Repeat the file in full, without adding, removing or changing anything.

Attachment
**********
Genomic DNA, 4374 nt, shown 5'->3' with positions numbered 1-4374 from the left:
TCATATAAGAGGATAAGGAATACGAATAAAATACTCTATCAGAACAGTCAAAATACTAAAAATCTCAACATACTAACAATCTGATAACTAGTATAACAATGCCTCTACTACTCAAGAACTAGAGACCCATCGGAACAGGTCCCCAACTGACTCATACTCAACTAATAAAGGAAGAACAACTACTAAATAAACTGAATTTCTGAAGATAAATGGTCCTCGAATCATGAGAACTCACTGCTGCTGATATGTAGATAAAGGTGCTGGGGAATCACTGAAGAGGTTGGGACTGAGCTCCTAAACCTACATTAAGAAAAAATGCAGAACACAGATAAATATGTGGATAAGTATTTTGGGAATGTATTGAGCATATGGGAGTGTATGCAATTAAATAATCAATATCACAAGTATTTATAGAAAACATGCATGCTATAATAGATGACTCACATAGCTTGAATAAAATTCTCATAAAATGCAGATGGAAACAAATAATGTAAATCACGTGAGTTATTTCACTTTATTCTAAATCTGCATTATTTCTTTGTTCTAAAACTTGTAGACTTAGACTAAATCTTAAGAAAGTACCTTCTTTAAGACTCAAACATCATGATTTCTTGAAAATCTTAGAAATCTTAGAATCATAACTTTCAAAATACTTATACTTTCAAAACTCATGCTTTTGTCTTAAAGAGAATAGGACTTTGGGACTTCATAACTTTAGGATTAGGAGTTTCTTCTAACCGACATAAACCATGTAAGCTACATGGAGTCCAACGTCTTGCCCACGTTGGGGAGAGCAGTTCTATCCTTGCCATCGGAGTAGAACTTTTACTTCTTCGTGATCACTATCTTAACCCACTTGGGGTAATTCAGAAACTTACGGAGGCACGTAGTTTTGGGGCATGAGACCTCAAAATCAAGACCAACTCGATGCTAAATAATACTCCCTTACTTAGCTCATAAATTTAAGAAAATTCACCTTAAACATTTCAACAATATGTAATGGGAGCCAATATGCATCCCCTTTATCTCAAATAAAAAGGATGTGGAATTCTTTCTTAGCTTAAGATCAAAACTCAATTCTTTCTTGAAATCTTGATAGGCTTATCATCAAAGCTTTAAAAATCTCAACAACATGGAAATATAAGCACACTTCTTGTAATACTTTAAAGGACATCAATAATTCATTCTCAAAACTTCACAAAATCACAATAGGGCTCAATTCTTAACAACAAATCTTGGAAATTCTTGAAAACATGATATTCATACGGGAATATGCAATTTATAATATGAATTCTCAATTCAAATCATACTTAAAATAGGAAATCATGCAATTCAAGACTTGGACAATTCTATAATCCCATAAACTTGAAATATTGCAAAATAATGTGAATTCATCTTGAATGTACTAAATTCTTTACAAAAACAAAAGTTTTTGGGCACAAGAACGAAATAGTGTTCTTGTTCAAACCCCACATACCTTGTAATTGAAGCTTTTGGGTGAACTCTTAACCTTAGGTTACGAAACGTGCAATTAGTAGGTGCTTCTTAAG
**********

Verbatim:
Genomic DNA, 4374 nt, shown 5'->3' with positions numbered 1-4374 from the left:
TCATATAAGAGGATAAGGAATACGAATAAAATACTCTATCAGAACAGTCAAAATACTAAAAATCTCAACATACTAACAATCTGATAACTAGTATAACAATGCCTCTACTACTCAAGAACTAGAGACCCATCGGAACAGGTCCCCAACTGACTCATACTCAACTAATAAAGGAAGAACAACTACTAAATAAACTGAATTTCTGAAGATAAATGGTCCTCGAATCATGAGAACTCACTGCTGCTGATATGTAGATAAAGGTGCTGGGGAATCACTGAAGAGGTTGGGACTGAGCTCCTAAACCTACATTAAGAAAAAATGCAGAACACAGATAAATATGTGGATAAGTATTTTGGGAATGTATTGAGCATATGGGAGTGTATGCAATTAAATAATCAATATCACAAGTATTTATAGAAAACATGCATGCTATAATAGATGACTCACATAGCTTGAATAAAATTCTCATAAAATGCAGATGGAAACAAATAATGTAAATCACGTGAGTTATTTCACTTTATTCTAAATCTGCATTATTTCTTTGTTCTAAAACTTGTAGACTTAGACTAAATCTTAAGAAAGTACCTTCTTTAAGACTCAAACATCATGATTTCTTGAAAATCTTAGAAATCTTAGAATCATAACTTTCAAAATACTTATACTTTCAAAACTCATGCTTTTGTCTTAAAGAGAATAGGACTTTGGGACTTCATAACTTTAGGATTAGGAGTTTCTTCTAACCGACATAAACCATGTAAGCTACATGGAGTCCAACGTCTTGCCCACGTTGGGGAGAGCAGTTCTATCCTTGCCATCGGAGTAGAACTTTTACTTCTTCGTGATCACTATCTTAACCCACTTGGGGTAATTCAGAAACTTACGGAGGCACGTAGTTTTGGGGCATGAGACCTCAAAATCAAGACCAACTCGATGCTAAATAATACTCCCTTACTTAGCTCATAAATTTAAGAAAATTCACCTTAAACATTTCAACAATATGTAATGGGAGCCAATATGCATCCCCTTTATCTCAAATAAAAAGGATGTGGAATTCTTTCTTAGCTTAAGATCAAAACTCAATTCTTTCTTGAAATCTTGATAGGCTTATCATCAAAGCTTTAAAAATCTCAACAACATGGAAATATAAGCACACTTCTTGTAATACTTTAAAGGACATCAATAATTCATTCTCAAAACTTCACAAAATCACAATAGGGCTCAATTCTTAACAACAAATCTTGGAAATTCTTGAAAACATGATATTCATACGGGAATATGCAATTTATAATATGAATTCTCAATTCAAATCATACTTAAAATAGGAAATCATGCAATTCAAGACTTGGACAATTCTATAATCCCATAAACTTGAAATATTGCAAAATAATGTGAATTCATCTTGAATGTACTAAATTCTTTACAAAAACAAAAGTTTTTGGGCACAAGAACGAAATAGTGTTCTTGTTCAAACCCCACATACCTTGTAATTGAAGCTTTTGGGTGAACTCTTAACCTTAGGTTACGAAACGTGCAATTAGTAGGTGCTTCTTAAG